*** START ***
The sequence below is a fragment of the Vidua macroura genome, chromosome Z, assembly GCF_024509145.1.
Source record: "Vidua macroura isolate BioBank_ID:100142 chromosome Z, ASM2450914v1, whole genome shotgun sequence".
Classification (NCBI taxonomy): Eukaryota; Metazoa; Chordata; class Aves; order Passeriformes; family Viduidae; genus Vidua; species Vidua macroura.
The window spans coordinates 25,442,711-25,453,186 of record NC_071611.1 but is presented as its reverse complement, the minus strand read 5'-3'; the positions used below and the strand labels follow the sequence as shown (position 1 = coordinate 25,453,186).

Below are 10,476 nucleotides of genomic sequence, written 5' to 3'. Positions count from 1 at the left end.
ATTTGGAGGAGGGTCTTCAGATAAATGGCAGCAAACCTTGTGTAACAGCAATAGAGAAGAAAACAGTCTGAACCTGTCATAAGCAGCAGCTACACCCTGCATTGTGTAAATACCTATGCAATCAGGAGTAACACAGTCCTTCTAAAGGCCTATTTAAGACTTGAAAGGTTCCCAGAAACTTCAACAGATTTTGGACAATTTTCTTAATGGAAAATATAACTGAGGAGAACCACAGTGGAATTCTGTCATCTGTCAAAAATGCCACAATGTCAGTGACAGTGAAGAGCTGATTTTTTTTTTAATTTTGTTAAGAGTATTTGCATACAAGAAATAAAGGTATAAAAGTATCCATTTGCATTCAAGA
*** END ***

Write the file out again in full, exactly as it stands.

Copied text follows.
The sequence below is a fragment of the Vidua macroura genome, chromosome Z, assembly GCF_024509145.1.
Source record: "Vidua macroura isolate BioBank_ID:100142 chromosome Z, ASM2450914v1, whole genome shotgun sequence".
Classification (NCBI taxonomy): Eukaryota; Metazoa; Chordata; class Aves; order Passeriformes; family Viduidae; genus Vidua; species Vidua macroura.
The window spans coordinates 25,442,711-25,453,186 of record NC_071611.1 but is presented as its reverse complement, the minus strand read 5'-3'; the positions used below and the strand labels follow the sequence as shown (position 1 = coordinate 25,453,186).

Below are 10,476 nucleotides of genomic sequence, written 5' to 3'. Positions count from 1 at the left end.
ATTTGGAGGAGGGTCTTCAGATAAATGGCAGCAAACCTTGTGTAACAGCAATAGAGAAGAAAACAGTCTGAACCTGTCATAAGCAGCAGCTACACCCTGCATTGTGTAAATACCTATGCAATCAGGAGTAACACAGTCCTTCTAAAGGCCTATTTAAGACTTGAAAGGTTCCCAGAAACTTCAACAGATTTTGGACAATTTTCTTAATGGAAAATATAACTGAGGAGAACCACAGTGGAATTCTGTCATCTGTCAAAAATGCCACAATGTCAGTGACAGTGAAGAGCTGATTTTTTTTTTAATTTTGTTAAGAGTATTTGCATACAAGAAATAAAGGTATAAAAGTATCCATTTGCATTCAAGA